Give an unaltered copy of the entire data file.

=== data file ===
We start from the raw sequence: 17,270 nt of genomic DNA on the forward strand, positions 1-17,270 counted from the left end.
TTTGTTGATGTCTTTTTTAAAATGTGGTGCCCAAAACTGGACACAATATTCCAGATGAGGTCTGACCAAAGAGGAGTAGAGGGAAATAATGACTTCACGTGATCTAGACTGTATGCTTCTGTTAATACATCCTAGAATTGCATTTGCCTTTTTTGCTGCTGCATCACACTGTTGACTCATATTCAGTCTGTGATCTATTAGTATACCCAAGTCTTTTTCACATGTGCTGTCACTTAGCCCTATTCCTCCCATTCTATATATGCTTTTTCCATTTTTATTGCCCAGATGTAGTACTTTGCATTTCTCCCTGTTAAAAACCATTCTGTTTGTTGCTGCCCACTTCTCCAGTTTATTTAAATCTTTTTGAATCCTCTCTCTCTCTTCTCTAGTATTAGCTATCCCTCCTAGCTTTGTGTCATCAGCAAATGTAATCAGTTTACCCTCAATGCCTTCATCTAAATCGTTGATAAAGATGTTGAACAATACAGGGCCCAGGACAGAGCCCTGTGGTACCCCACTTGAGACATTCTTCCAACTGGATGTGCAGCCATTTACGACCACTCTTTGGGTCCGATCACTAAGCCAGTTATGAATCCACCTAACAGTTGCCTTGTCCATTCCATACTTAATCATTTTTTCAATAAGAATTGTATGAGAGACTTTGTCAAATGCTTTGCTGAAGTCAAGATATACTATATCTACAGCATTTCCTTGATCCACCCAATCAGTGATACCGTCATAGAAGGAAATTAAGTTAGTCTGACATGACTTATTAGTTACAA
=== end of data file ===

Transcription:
We start from the raw sequence: 17,270 nt of genomic DNA on the forward strand, positions 1-17,270 counted from the left end.
TTTGTTGATGTCTTTTTTAAAATGTGGTGCCCAAAACTGGACACAATATTCCAGATGAGGTCTGACCAAAGAGGAGTAGAGGGAAATAATGACTTCACGTGATCTAGACTGTATGCTTCTGTTAATACATCCTAGAATTGCATTTGCCTTTTTTGCTGCTGCATCACACTGTTGACTCATATTCAGTCTGTGATCTATTAGTATACCCAAGTCTTTTTCACATGTGCTGTCACTTAGCCCTATTCCTCCCATTCTATATATGCTTTTTCCATTTTTATTGCCCAGATGTAGTACTTTGCATTTCTCCCTGTTAAAAACCATTCTGTTTGTTGCTGCCCACTTCTCCAGTTTATTTAAATCTTTTTGAATCCTCTCTCTCTCTTCTCTAGTATTAGCTATCCCTCCTAGCTTTGTGTCATCAGCAAATGTAATCAGTTTACCCTCAATGCCTTCATCTAAATCGTTGATAAAGATGTTGAACAATACAGGGCCCAGGACAGAGCCCTGTGGTACCCCACTTGAGACATTCTTCCAACTGGATGTGCAGCCATTTACGACCACTCTTTGGGTCCGATCACTAAGCCAGTTATGAATCCACCTAACAGTTGCCTTGTCCATTCCATACTTAATCATTTTTTCAATAAGAATTGTATGAGAGACTTTGTCAAATGCTTTGCTGAAGTCAAGATATACTATATCTACAGCATTTCCTTGATCCACCCAATCAGTGATACCGTCATAGAAGGAAATTAAGTTAGTCTGACATGACTTATTAGTTACAA